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Thread: Achievements and immersion

  1. #1
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    Default Achievements and immersion

    Do you think achievements add to the immersion of a game or detract from it? Is there a specific way or time when they should be used?

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    I tend to look askance at 'automatic' achievements unless they are at seriously major points in the game.

    Achievement for beating the final boss - Fine.
    Achievement for defeating your first enemy - Are you kidding me?

    By automatic, I mean things you can't play the game without encountering. I more enjoy achievements when they're optional, little flags that help me feel like my playthrough was different from other people's playthroughs and the game recognises my skills (or insanity, as the case may be.) "I finished Level 1" is not a meaningful achievement in my book.

    As a developer generic achievements (if public or reported to a network) can be handy so that you can track how much of the game your players are regularly encountering and completing, but that can annoy them.

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    I hadn't given it much thought, but I think papillon makes some good points. Actually, I did a 10k road race yesterday, and everyone gets a medal just for finishing. I have loads in my running drawer, and they kinda piss me off. There is no value or function with them, they just take up space, and I can't throw them out as that kinda feels irreverent.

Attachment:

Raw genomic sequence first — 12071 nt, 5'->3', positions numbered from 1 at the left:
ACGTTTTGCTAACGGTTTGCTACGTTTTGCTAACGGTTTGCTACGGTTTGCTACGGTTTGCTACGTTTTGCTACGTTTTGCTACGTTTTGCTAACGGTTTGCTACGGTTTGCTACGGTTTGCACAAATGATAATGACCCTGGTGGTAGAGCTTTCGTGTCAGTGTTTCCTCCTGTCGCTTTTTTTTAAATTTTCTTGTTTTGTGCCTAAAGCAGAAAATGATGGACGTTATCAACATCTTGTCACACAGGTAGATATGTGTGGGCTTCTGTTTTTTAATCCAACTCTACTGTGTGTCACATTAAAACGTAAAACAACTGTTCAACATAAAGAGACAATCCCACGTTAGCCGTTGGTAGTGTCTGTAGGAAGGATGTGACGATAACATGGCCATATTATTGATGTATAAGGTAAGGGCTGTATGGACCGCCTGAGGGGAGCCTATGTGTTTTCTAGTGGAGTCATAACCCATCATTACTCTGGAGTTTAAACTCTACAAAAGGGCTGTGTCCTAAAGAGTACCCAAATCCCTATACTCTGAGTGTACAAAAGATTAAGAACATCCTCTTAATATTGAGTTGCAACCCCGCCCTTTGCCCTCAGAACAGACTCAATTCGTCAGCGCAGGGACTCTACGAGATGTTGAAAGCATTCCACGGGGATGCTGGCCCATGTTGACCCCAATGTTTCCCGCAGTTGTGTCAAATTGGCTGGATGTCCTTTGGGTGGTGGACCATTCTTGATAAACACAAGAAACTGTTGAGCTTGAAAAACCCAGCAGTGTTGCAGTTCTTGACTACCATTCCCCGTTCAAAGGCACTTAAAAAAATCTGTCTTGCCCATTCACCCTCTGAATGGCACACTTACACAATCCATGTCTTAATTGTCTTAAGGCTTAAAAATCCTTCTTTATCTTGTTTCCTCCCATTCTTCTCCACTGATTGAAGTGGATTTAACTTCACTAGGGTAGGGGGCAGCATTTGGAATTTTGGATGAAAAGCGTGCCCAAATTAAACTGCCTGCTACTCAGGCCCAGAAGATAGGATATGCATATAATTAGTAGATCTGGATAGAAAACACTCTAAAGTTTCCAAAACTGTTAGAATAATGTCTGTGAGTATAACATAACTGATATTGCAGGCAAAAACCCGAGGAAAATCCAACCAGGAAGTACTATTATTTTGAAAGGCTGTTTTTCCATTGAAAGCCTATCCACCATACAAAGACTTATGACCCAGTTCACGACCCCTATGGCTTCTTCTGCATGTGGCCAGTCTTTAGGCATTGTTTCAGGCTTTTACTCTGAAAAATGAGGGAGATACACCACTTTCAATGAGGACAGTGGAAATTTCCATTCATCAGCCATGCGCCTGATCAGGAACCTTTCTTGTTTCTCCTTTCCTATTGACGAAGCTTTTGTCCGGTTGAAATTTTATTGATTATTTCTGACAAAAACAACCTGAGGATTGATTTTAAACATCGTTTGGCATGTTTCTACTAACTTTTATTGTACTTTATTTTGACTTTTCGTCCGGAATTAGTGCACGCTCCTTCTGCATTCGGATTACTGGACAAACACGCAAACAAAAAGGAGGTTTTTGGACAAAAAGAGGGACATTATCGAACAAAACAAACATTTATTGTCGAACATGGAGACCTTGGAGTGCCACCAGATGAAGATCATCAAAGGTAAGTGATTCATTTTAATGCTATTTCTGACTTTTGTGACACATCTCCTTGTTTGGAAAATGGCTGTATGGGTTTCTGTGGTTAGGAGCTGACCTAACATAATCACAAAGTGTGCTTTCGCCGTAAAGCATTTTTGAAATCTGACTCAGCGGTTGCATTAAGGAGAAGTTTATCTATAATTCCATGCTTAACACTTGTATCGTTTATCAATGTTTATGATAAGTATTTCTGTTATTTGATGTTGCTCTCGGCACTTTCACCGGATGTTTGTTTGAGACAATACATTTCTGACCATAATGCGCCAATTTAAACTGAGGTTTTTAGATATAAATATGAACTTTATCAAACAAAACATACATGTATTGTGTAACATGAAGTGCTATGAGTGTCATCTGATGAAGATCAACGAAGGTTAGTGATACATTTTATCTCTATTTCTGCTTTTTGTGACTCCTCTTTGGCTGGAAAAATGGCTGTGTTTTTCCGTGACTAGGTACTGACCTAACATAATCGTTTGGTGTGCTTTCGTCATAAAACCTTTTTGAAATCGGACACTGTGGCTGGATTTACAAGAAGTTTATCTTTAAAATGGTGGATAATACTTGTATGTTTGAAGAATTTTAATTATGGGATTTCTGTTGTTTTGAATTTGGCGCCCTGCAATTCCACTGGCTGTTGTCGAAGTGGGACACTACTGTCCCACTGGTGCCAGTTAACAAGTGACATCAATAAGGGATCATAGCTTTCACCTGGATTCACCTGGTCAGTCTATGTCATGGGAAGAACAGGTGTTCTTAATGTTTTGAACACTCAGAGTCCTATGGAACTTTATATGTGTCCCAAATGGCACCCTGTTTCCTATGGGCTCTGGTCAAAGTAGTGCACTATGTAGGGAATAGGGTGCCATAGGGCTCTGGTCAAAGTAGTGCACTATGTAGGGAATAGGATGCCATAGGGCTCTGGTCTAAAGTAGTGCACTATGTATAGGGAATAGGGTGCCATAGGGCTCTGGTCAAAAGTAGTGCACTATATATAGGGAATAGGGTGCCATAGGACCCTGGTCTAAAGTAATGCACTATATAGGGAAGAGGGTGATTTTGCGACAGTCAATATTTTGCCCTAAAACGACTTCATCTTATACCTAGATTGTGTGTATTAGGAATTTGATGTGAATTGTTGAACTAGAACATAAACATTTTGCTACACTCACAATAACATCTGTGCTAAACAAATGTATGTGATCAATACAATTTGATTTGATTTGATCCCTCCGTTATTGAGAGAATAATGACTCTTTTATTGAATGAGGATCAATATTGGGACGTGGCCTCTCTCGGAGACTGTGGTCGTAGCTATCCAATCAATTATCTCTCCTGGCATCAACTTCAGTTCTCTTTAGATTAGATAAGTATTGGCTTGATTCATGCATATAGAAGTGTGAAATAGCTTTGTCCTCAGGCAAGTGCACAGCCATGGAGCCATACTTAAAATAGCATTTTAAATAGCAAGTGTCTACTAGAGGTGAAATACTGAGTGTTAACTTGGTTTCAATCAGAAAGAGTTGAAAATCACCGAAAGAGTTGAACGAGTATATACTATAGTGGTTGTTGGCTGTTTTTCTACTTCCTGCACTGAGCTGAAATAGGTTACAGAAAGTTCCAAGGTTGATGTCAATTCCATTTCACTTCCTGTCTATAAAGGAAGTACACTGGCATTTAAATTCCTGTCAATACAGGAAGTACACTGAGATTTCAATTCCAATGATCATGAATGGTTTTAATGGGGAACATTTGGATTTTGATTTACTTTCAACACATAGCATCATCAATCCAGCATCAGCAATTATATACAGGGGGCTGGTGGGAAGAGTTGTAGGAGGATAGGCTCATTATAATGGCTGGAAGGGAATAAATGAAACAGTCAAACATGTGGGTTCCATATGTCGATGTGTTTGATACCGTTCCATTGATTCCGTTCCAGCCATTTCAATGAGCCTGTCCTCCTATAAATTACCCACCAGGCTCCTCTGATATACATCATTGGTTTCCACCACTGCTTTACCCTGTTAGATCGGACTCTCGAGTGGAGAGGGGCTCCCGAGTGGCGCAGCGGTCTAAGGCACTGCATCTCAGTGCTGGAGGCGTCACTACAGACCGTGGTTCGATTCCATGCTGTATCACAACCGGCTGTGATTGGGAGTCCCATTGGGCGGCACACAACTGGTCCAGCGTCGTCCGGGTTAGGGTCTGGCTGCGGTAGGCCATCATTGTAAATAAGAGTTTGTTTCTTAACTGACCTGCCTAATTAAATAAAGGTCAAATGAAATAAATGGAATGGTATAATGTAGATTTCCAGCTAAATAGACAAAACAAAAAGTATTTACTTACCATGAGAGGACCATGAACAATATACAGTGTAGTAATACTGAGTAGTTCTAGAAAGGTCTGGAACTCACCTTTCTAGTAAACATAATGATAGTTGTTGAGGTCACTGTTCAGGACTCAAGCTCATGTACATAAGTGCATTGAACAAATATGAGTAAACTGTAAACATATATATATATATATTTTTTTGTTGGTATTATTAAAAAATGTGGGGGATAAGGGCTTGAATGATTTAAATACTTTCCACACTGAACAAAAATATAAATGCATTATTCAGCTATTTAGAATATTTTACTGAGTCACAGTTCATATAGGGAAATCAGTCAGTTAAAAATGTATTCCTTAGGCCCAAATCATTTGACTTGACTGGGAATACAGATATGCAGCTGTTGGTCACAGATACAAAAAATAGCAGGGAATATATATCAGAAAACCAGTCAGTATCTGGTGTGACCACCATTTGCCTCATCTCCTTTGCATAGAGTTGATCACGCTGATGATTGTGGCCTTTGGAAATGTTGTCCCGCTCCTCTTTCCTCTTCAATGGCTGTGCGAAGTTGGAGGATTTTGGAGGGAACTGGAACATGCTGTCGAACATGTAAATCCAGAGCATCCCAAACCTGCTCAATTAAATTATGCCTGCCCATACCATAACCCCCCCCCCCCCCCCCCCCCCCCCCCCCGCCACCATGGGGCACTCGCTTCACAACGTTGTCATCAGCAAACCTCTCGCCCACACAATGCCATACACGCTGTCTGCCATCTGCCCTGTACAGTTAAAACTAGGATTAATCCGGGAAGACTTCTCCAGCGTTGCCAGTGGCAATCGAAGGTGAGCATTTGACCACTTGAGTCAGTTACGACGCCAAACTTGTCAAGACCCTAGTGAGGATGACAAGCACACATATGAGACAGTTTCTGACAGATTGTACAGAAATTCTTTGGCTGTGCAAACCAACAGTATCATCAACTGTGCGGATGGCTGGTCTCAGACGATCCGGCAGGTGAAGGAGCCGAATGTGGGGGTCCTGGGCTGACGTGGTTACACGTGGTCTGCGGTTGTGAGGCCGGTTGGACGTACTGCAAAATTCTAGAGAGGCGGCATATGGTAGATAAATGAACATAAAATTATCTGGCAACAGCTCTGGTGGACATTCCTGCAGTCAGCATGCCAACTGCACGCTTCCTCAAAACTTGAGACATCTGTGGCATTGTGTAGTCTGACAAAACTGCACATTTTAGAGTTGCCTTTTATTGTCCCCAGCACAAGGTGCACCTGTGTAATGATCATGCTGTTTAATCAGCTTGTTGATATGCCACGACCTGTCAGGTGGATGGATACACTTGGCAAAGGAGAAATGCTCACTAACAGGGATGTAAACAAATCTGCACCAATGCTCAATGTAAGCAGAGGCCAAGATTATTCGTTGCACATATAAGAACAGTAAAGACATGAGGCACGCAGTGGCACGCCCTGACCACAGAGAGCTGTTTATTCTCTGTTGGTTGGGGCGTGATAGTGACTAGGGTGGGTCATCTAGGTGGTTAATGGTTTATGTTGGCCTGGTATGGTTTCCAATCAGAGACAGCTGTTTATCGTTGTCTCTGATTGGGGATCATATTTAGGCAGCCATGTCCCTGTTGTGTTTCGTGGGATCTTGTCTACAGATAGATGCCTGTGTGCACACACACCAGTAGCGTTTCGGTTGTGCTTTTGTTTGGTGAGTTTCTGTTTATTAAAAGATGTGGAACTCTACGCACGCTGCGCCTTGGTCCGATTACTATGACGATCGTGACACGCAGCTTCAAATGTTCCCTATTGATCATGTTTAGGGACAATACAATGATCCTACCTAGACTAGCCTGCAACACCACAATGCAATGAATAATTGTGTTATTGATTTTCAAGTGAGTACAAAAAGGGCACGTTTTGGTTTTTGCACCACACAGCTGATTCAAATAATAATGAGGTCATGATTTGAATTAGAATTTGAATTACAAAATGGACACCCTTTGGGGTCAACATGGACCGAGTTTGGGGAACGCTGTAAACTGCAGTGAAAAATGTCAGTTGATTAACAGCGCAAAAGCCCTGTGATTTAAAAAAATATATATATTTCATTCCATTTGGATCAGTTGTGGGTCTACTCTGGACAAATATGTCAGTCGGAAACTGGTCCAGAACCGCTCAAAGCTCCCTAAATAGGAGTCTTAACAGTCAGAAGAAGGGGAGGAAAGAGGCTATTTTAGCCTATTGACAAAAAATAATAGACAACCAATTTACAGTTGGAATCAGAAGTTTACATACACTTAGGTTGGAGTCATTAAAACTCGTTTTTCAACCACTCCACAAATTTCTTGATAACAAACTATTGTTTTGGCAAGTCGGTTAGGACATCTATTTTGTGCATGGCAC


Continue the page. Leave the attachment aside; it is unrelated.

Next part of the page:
Maybe some people like that kinda thing though, same goes for achievements in games.

    Also, I don't think programmes make good barometers for what people typically like in games...

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    Quote Originally Posted by Jamie W View Post
    I hadn't given it much thought, but I think papillon makes some good points. Actually, I did a 10k road race yesterday, and everyone gets a medal just for finishing. I have loads in my running drawer, and they kinda piss me off. There is no value or function with them, they just take up space, and I can't throw them out as that kinda feels irreverent.
    That feels like an achievement to me - not many people would even try to run 10k. Finishing that is more worthy than you give it credit, as it requires a lot of hard work to get to that level.

    But I get irritated by "easy" achievements too. They devalue the harder ones. And I also find rewards for insane quantities of gameplay a bit disturbing. Is it really an achievement to have spent (say) 1000 hours of your life playing a match-3 puzzle game? Or is it an indication you might need therapy?
    Last edited by Artinum; 09-03-2012 at 08:28 AM. Reason: Clarification
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    I'm old school but I'd rather my achievements mean something in game - leveling up, more buffs, a cool big gun, etc..